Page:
64 count Crayola crayons
2 Pink Pet erasers
These items are what the teachers all believed that the children needed to learn and achieve in second grade. Little did either they or I know that a very large lesson about life was learned when my parents bought me rose-art crayons.
Growing up in a middle class neighborhood, kids took note when loading up your desk on the first day of school. So, as you can assume when we went school shopping it was very important to have just what all the other kids in class had.
Things were different for me that year. My father was recently laid off and my parents barely had two pennies to rub together. So when we went shopping, the clothes that were not purchased at a thrift store were put into lay-a-way. And, it was rose-art crayons, a plain white three ring binder with colorful folders neatly inserted, a couple gummy erasers, an off brand glue, and some generic tissues and baggies. My mom stressed to me over and over again through her own tears and mine, that real friends and good people should never judge you by your possessions, the color of your skin or your clothes but by what is in your heart.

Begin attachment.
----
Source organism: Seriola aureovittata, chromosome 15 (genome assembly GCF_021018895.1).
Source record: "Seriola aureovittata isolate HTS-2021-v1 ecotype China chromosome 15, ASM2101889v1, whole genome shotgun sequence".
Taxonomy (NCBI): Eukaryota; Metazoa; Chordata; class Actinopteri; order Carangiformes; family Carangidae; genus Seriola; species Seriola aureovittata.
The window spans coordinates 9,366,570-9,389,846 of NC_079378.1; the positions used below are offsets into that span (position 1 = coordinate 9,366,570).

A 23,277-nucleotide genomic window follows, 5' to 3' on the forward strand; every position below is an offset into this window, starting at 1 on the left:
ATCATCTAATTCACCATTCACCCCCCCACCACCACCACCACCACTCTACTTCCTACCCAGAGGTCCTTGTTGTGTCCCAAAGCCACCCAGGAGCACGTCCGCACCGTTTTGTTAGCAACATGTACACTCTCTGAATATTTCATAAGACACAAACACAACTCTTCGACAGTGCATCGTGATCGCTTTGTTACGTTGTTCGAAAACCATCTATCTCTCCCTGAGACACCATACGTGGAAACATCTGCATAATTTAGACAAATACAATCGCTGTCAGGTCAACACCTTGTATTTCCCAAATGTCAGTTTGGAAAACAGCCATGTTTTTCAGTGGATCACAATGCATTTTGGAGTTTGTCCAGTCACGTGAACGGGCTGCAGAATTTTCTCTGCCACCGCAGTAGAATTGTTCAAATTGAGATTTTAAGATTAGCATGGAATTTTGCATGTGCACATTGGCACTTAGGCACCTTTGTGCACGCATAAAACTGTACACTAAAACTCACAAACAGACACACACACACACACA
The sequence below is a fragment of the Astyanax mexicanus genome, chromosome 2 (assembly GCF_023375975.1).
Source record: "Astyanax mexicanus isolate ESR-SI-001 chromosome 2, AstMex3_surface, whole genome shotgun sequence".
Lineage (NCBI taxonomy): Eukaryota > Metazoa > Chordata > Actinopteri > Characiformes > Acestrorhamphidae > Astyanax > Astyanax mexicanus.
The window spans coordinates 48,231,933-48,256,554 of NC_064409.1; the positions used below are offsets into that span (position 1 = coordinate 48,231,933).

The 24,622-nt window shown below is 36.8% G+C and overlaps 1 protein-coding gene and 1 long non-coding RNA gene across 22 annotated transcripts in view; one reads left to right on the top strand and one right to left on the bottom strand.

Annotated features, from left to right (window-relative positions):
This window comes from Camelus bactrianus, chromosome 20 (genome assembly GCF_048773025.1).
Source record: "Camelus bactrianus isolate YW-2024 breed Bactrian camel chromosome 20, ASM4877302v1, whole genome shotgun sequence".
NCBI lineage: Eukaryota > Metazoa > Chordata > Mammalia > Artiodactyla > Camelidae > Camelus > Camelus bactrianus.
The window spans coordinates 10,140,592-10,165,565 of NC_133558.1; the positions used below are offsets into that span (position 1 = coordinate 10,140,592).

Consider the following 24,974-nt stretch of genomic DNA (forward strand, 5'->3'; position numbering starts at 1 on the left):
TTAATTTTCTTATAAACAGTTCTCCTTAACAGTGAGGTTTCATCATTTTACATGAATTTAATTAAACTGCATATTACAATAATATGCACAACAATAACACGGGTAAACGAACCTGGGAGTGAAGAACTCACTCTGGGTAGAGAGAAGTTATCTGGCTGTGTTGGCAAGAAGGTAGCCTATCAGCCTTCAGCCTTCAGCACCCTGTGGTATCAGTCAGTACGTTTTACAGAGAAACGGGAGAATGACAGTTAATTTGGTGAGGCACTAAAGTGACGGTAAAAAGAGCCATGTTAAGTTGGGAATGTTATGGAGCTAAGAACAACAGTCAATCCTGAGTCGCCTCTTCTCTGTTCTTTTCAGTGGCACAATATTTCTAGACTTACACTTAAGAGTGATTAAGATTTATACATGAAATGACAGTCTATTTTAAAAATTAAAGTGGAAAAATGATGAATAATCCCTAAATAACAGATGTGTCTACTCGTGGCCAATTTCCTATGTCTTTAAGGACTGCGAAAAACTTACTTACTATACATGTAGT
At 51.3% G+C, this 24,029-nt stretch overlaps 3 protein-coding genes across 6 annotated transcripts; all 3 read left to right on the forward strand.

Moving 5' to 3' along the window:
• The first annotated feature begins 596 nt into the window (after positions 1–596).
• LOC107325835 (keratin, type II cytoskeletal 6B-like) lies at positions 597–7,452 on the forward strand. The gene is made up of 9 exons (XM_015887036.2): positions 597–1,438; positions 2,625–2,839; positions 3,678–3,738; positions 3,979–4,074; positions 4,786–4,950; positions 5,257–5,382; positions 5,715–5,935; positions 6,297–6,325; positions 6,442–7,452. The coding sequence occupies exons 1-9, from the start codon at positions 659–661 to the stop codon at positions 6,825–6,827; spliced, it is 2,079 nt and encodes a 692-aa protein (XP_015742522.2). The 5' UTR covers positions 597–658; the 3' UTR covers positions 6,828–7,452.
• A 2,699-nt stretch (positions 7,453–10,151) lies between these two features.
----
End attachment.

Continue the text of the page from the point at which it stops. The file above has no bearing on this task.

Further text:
Unpacking my bag and loading my desk on my first day of school was traumatic. Kids laughed and made comments, I heard them snickering about the poor girl whose parents could not afford to get her the Super Crayola box with the built in sharpener or the Strawberry Shortcake trapper keeper. But that was okay, I just kept neatly organizing my things. Things were going to be okay, I kept repeating in my head what my mom told me that they will like me for me not what I have in my desk. And believe it or not, they did. I made some great friends that year. My sense of humor and kindness to others carried me far. At art time my crayons were able to color in the same pictures, my gummy erasers were able to make mistakes vanish and my homework was always secure inside my white 3 ringed binder.
This lesson carried me far into life. I believe that someone should not be judged by the car they drive, their income, the house they live in, the color of their skin, the job they hold or the clothes that cover their backs. People should be judged for what is in their hearts. This is a lesson that I am trying to pass along to my children.
Yes, I am in a position to buy them the mega pack of crayola crayons, but I won’t. I will buy them just what my mother bought me. My hope is that they will grow up with the same beliefs and strengths that I did. It was sure amazing the lesson that I learned from the school list that year.
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